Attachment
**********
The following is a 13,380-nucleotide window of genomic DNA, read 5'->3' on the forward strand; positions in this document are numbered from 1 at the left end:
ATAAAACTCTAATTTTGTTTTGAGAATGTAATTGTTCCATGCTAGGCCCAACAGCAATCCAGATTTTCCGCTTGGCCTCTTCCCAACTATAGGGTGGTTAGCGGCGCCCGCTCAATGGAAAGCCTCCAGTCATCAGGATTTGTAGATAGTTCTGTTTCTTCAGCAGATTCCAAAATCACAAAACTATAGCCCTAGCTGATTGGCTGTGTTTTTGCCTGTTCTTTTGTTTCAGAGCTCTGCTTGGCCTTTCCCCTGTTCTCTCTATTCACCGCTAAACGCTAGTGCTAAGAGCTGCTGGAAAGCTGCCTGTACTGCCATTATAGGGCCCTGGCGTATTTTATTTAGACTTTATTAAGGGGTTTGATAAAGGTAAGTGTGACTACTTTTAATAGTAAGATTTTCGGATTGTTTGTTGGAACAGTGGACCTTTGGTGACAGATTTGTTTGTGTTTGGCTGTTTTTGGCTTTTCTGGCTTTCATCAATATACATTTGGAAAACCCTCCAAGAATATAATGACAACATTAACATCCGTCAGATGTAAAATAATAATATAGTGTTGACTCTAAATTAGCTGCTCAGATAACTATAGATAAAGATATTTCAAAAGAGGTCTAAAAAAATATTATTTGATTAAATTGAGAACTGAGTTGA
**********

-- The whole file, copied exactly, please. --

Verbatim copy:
The following is a 13,380-nucleotide window of genomic DNA, read 5'->3' on the forward strand; positions in this document are numbered from 1 at the left end:
ATAAAACTCTAATTTTGTTTTGAGAATGTAATTGTTCCATGCTAGGCCCAACAGCAATCCAGATTTTCCGCTTGGCCTCTTCCCAACTATAGGGTGGTTAGCGGCGCCCGCTCAATGGAAAGCCTCCAGTCATCAGGATTTGTAGATAGTTCTGTTTCTTCAGCAGATTCCAAAATCACAAAACTATAGCCCTAGCTGATTGGCTGTGTTTTTGCCTGTTCTTTTGTTTCAGAGCTCTGCTTGGCCTTTCCCCTGTTCTCTCTATTCACCGCTAAACGCTAGTGCTAAGAGCTGCTGGAAAGCTGCCTGTACTGCCATTATAGGGCCCTGGCGTATTTTATTTAGACTTTATTAAGGGGTTTGATAAAGGTAAGTGTGACTACTTTTAATAGTAAGATTTTCGGATTGTTTGTTGGAACAGTGGACCTTTGGTGACAGATTTGTTTGTGTTTGGCTGTTTTTGGCTTTTCTGGCTTTCATCAATATACATTTGGAAAACCCTCCAAGAATATAATGACAACATTAACATCCGTCAGATGTAAAATAATAATATAGTGTTGACTCTAAATTAGCTGCTCAGATAACTATAGATAAAGATATTTCAAAAGAGGTCTAAAAAAATATTATTTGATTAAATTGAGAACTGAGTTGA